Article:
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When I was studying for my Certified Specialist of Wine credential, one of the most challenging regions for me was Germany, and it’s Riesling wines.  Not because of the wines specifically, as while there are some unusual varietals, most German wines are fairly well known, but for the simple reason that deciphering a German wine – read full article –

Bella Grace

Bella Grace Vineyards: A star rises in Amador County

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This past summer, after the mayhem that is the Wine Bloggers Conference, I was delighted to be invited to visit Bella Grace Vineyards in Amador County. Just under an hour from Lodi, Amador wineries, including Bella Grace Vineyards and their tasting cave, are a hidden gem in wine country.  Tucked away in a hidden cave – read full article –

AA Badenhorst – Swartland history in a glass

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If you ask the average person about South Africa, typically you will hear Nelson Mandela, Apartheid, and Pinotage.  If you ask a wine persona about South Africa, you are likely to hear Pinotage and Chenin Blanc. Chenin Blanc is a unique white wine, with origins in teh Loire Valley of France and is made is – read full article –

How Green was my Valley

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Driving along highway 116 in western Sonoma County, you may have driven by the former River Road Vineyards, now the Rubin Family Wines complex – a sprawling, aging wood complex including a restaurant and bar patio, as you head towards Forestville. This area of the Russian River Valley has been home to some of the – read full article –

Pinot Noir from Black Magnolia is no dark flower

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Pinot:  My spirit anima.  When my friend and marketing guru approached me about trying a new Oregon wine, I, unsurprisingly, leap at the chance.  After all, Oregon, and Pinot Noir, are some of my favorite things. When I learned that it was partially sourced from Hyland Vineyard, which provides fruit to some of Oregon’s most prestigious brands, – read full article –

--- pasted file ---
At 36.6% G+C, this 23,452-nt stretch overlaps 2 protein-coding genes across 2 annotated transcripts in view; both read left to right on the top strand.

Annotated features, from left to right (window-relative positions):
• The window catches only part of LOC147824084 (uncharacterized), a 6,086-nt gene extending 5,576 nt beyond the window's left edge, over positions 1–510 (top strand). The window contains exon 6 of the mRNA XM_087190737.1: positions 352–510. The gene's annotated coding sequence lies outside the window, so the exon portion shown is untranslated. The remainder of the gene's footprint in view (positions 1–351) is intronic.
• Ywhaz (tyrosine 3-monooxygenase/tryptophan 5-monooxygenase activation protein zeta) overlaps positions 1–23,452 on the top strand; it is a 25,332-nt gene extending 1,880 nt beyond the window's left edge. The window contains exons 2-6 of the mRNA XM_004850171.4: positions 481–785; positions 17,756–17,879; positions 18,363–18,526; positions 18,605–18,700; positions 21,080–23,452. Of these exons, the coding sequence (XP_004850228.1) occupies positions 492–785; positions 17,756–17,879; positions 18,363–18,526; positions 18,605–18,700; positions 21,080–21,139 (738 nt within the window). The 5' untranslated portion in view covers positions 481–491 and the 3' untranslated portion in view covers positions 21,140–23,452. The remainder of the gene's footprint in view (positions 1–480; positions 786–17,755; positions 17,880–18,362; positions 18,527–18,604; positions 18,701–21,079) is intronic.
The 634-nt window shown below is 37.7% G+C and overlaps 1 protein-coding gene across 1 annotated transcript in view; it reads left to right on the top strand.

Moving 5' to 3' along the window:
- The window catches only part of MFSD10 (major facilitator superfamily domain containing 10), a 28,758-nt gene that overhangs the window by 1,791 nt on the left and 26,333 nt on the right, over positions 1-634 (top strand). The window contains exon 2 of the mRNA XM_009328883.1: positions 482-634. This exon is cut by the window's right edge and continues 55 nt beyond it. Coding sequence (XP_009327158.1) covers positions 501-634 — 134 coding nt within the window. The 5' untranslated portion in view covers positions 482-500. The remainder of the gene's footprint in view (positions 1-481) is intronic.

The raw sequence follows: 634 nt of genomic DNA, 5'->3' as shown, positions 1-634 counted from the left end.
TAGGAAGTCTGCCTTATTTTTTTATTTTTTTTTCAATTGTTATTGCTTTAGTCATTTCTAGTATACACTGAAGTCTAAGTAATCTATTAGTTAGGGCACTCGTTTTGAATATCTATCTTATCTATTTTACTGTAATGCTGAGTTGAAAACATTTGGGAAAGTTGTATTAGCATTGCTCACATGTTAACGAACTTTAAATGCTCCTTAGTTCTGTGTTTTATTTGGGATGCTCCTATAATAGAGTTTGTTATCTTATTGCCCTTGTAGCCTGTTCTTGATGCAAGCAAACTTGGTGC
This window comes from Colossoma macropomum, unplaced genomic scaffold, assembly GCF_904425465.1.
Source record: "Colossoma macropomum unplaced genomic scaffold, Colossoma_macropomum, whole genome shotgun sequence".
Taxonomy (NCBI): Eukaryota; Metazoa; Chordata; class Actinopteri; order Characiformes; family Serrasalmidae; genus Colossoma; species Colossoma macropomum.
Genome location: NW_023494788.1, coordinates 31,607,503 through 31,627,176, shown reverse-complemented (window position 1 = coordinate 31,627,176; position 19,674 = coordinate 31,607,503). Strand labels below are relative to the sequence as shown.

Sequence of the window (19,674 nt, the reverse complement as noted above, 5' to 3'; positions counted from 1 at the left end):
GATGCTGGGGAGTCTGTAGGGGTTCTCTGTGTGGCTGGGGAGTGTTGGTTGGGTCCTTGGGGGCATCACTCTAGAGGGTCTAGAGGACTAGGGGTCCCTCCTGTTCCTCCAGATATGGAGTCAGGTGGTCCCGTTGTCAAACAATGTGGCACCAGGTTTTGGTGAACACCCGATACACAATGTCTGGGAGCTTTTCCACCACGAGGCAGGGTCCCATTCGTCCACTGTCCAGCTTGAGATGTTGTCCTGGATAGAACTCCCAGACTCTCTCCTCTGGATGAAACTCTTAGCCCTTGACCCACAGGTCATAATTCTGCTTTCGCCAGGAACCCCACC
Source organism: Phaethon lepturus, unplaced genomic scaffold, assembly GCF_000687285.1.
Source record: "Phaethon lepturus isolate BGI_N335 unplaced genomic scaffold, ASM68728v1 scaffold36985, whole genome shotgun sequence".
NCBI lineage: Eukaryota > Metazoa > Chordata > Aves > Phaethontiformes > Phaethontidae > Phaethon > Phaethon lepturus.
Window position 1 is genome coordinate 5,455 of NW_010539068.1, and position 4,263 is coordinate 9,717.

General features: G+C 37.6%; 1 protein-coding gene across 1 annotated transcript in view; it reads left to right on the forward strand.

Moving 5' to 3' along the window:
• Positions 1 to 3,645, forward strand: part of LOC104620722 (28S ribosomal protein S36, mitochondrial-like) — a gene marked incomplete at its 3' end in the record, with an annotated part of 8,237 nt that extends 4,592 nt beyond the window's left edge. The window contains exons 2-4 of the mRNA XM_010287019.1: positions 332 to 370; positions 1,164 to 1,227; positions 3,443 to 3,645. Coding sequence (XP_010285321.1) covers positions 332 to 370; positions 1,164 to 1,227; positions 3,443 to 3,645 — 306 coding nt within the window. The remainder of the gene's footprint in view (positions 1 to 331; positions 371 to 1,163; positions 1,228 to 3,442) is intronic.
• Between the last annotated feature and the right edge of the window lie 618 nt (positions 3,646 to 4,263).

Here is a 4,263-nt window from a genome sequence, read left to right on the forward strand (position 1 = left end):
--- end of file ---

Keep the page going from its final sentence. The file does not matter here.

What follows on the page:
Annual Alsace Festival Draws an International Crowd

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 The annual International Alsace Varietals Festival in Anderson Valley draws an international crowd of wine lovers. This year, an especially enticing educational seminars start with a feature tasting of the sparkling wines of the region, Cremant d’Alsace.  Master Sommelier, Catherine Fallis will lead a panel of my wine friends, Fred Swan (who has a fancy new – read full article –

Location, Location, Location

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Winemaker Dave Phinney has a 20 year history in the wine industry, when he was first inspired by a semester abroad in Italy.  Introduced to wine culture on this trip, he started working for Robert Mondavi in 1997.  Being an industrious young wine enthusiast, he began making his own wine n 1998, with a few – read full article –

On the Left Coast, we do things a little differently

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  Here on the Left Coast, we do things a little differently.  We may lean a little left, we may be innovative.  And we certainly approach wine with a creative verve. Left Coast Cellars has been making world class wines in the southern Willamette Valley of Oregon since 2003.  I was first introduced to Left – read full article –